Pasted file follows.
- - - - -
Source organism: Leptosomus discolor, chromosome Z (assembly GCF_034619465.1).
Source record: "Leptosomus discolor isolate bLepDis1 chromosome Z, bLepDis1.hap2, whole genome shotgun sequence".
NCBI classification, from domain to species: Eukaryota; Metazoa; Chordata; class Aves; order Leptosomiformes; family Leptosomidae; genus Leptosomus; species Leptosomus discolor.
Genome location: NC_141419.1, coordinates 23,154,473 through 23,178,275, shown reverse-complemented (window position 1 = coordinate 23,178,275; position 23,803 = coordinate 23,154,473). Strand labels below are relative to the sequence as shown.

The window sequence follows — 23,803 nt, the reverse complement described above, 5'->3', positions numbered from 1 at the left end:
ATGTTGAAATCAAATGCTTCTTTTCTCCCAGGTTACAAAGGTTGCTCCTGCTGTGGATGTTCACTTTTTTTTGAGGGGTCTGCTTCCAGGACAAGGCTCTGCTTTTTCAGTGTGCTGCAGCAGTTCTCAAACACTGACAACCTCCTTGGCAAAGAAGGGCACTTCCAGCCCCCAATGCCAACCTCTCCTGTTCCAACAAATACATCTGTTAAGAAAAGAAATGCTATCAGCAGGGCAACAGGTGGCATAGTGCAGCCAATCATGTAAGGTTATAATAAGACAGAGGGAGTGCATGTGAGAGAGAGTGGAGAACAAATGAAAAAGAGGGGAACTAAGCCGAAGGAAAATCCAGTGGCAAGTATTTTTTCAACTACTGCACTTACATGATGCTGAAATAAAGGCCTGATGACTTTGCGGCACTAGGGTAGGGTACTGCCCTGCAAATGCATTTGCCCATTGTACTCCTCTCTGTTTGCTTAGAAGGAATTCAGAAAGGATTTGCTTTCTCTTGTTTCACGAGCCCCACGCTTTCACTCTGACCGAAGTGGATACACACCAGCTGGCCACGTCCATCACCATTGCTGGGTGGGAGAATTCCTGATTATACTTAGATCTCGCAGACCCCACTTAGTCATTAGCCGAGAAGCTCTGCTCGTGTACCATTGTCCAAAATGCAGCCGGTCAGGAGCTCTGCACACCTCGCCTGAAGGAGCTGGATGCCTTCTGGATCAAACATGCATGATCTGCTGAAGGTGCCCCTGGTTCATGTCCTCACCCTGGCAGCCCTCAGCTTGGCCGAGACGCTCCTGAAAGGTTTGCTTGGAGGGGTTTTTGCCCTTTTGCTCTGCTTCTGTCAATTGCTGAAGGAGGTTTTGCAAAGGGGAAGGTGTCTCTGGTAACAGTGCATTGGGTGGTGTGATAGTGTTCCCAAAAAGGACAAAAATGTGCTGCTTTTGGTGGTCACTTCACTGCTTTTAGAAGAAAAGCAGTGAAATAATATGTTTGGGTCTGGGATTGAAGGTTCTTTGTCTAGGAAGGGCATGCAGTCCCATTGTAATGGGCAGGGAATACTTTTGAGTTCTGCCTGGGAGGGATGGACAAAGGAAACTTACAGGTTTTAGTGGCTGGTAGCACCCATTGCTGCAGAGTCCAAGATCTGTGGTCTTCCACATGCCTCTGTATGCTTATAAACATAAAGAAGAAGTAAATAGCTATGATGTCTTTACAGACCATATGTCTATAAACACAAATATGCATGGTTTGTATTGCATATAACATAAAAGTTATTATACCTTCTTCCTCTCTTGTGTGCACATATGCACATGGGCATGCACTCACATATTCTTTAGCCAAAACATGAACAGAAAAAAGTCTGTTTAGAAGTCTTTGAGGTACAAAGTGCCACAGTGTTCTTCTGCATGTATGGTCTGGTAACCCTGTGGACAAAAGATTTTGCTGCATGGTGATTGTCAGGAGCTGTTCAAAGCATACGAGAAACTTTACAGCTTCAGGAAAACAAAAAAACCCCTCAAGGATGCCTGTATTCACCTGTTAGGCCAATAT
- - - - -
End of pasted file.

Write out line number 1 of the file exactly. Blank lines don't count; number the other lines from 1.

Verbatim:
Source organism: Leptosomus discolor, chromosome Z (assembly GCF_034619465.1).